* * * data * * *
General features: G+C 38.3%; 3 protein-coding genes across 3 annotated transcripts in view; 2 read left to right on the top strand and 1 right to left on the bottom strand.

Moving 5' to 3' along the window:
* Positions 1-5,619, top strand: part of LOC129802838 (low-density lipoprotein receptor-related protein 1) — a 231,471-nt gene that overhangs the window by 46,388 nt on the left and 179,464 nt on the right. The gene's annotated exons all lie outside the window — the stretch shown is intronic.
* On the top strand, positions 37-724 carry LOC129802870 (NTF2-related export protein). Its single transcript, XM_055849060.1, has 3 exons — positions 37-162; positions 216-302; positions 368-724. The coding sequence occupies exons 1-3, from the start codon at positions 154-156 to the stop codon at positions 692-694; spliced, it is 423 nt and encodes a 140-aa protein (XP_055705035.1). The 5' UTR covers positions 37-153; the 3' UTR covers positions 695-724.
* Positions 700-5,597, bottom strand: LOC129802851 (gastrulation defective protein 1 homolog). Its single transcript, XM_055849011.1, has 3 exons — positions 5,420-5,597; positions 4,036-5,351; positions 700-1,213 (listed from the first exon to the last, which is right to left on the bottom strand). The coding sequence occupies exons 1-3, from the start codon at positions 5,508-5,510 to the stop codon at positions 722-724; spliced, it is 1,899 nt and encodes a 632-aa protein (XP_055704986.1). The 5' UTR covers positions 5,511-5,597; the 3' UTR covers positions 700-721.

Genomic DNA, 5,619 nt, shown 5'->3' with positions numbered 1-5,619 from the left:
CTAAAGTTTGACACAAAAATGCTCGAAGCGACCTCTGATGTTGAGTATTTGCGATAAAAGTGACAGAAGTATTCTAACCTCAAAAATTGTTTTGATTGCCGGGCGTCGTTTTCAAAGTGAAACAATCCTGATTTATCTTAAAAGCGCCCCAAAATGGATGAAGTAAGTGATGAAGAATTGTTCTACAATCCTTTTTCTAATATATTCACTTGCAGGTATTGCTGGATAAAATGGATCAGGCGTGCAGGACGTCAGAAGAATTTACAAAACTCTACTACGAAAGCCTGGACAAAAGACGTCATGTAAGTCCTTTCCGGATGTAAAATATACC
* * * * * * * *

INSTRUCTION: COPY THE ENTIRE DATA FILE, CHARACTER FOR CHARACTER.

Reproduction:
General features: G+C 38.3%; 3 protein-coding genes across 3 annotated transcripts in view; 2 read left to right on the top strand and 1 right to left on the bottom strand.

Moving 5' to 3' along the window:
* Positions 1-5,619, top strand: part of LOC129802838 (low-density lipoprotein receptor-related protein 1) — a 231,471-nt gene that overhangs the window by 46,388 nt on the left and 179,464 nt on the right. The gene's annotated exons all lie outside the window — the stretch shown is intronic.
* On the top strand, positions 37-724 carry LOC129802870 (NTF2-related export protein). Its single transcript, XM_055849060.1, has 3 exons — positions 37-162; positions 216-302; positions 368-724. The coding sequence occupies exons 1-3, from the start codon at positions 154-156 to the stop codon at positions 692-694; spliced, it is 423 nt and encodes a 140-aa protein (XP_055705035.1). The 5' UTR covers positions 37-153; the 3' UTR covers positions 695-724.
* Positions 700-5,597, bottom strand: LOC129802851 (gastrulation defective protein 1 homolog). Its single transcript, XM_055849011.1, has 3 exons — positions 5,420-5,597; positions 4,036-5,351; positions 700-1,213 (listed from the first exon to the last, which is right to left on the bottom strand). The coding sequence occupies exons 1-3, from the start codon at positions 5,508-5,510 to the stop codon at positions 722-724; spliced, it is 1,899 nt and encodes a 632-aa protein (XP_055704986.1). The 5' UTR covers positions 5,511-5,597; the 3' UTR covers positions 700-721.

Genomic DNA, 5,619 nt, shown 5'->3' with positions numbered 1-5,619 from the left:
CTAAAGTTTGACACAAAAATGCTCGAAGCGACCTCTGATGTTGAGTATTTGCGATAAAAGTGACAGAAGTATTCTAACCTCAAAAATTGTTTTGATTGCCGGGCGTCGTTTTCAAAGTGAAACAATCCTGATTTATCTTAAAAGCGCCCCAAAATGGATGAAGTAAGTGATGAAGAATTGTTCTACAATCCTTTTTCTAATATATTCACTTGCAGGTATTGCTGGATAAAATGGATCAGGCGTGCAGGACGTCAGAAGAATTTACAAAACTCTACTACGAAAGCCTGGACAAAAGACGTCATGTAAGTCCTTTCCGGATGTAAAATATACC